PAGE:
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Published: Sunday, 3/21/2010

Toledo Magazine: Wrapped in spring

BY TAHREE LANE
BLADE STAFF WRITER
Mona Macksey, of Holland, moves a tray of pilea from a warm area to make room for new seedlings in Toledo Botanical Garden's greenhouse.
Pansies are in bloom.
Adam Stevenson, an intern from Owens Community College, plants red onion. Exotic plants winter-over in the Toledo Botanical Garden's greenhouse.
Mona Macksey, of Holland, moves a tray of pilea from a warm area to make room for new seedlings in Toledo Botanical Garden's greenhouse. Pansies are in bloom. Adam Stevenson, an intern from Owens Community College, plants red onion. Exotic plants winter-over in the Toledo Botanical Garden's greenhouse.
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The Gregorian calendar, decreed in 1582, notes that Saturday was the beginning of Spring, 2010.

Calendar schmalendar.

Spring's been around for months in the greenhouses at Toledo Botanical Garden off Bancroft Street west of Reynolds Road. And dozens of people up to their elbows in dirt and seeds will vouch for it.

“It takes that seasonal affective disorder and kicks it right out the window,” says Mary Berg of Holland. An occupational therapist, she volunteers in the greenhouse on her day off. “This is my therapy.”

On a recent Tuesday, the greenhouse's seven bays and nearly 10,000 square feet is abuzz with volunteers. There are nimble septuagenarians (not an exotic species). A guy sporting dreads, short dreads (an exotic species). A clingy 3-year-old adorned in polka dots (an exdotic species).

Adam Stevenson, an intern from Owens Community College who hails from Napoleon, lifts delicate plugs of red burgundy Bermuda onions and painstakingly snuggles them, eight to each four-inch pot. Retirees carry trays of pilea from Point A to B, freeing tables in warmer areas for green infants.

Ian Santino is working at the garden for a year through the AmeriCorps program. He's fascinated with the latest ideas in permaculture, edible landscaping, and habitat restoration. The Aspiring Hands team of five, ages 19 to 70, take turns transplanting tiny veggie plugs to two-inch trays.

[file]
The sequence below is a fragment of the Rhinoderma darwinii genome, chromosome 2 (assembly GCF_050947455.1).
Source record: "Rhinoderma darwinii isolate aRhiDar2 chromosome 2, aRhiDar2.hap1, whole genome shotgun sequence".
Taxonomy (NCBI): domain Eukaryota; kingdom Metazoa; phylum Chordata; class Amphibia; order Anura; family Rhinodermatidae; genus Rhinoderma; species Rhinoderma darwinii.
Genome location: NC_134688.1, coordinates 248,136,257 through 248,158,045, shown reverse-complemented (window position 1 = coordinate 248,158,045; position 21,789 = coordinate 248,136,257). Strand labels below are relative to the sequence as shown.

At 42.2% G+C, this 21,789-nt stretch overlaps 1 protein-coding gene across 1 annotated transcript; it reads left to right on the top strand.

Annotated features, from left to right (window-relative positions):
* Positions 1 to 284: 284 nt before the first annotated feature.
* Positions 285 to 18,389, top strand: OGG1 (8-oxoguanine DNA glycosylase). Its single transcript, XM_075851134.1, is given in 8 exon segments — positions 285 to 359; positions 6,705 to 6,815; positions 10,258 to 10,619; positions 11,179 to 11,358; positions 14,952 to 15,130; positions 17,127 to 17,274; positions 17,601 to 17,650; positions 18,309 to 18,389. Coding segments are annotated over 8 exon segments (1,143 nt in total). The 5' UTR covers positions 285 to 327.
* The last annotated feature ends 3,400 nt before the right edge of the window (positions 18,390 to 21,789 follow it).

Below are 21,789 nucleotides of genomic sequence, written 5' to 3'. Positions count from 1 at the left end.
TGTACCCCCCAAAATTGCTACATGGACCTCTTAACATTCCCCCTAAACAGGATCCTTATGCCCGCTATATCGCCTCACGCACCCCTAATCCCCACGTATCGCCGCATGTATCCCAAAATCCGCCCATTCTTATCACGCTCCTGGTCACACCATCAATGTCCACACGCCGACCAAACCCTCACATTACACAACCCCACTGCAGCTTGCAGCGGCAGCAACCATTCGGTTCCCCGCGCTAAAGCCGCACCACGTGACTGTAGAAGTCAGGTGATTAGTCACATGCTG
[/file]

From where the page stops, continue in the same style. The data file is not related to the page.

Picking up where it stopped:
The group volunteers with several nonprofits.

Adam Stevenson, an intern from Owens Community College, plants red onion. Adam Stevenson, an intern from Owens Community College, plants red onion.
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March wind is leonine on the other side of the big sliding doors, but it's balmy inside. No wonder volunteers keep coming back. A white gardenia beckons the nose, its creamy scent seductive. A potted banana tree bears bunches of green fruit. A plumbago is bushy with periwinkle clusters.

The phantasmagoric flowers of voodoo lilies are newly collapsed.

Many of these are winter refugees, not built to survive in our Zone 5. Come temperate temps, they'll be carried out and set throughout the garden's 60 acres.

In the first two months of the year, volunteers dropped seeds into soil. They raided mother coleus, Persian shield, and pilea plants for snippets, dipping the raw ends in rooting hormone and nestling them in soil. By March, the starts are promoted to bigger containers.

“It's great to see the weekly changes in growth,” says Ed Costell, a FirstEnergy Corp. retiree who lives in Sylvania and has been part of the Tuesday crew for 10 months.

What's missing? Geraniums, petunias, impatiens — altogether too pedestrian for this hothouse.

Exotic plants winter-over in the Toledo Botanical Garden's greenhouse. Exotic plants winter-over in the Toledo Botanical Garden's greenhouse.
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By June 21 when the Gregorian calendar declares a new season has arrived, this place will have cranked out 4,000 perennials for the garden's Spring Plant Sale May 7 through 9.

Seeds that volunteers gathered last fall from Oak Opening natives will have spawned another 4,000 plants for the sale, notes Josh Miller, horticulture manager. The grounds will be glorified by another 15,000 annuals nurtured here.

And 85,000 vegetable seedlings grown and distributed by the garden's Toledo Grows will find new homes in community gardens in the region.

Contact Tahree Lane at: tlane@theblade.com or 419-724-6075.



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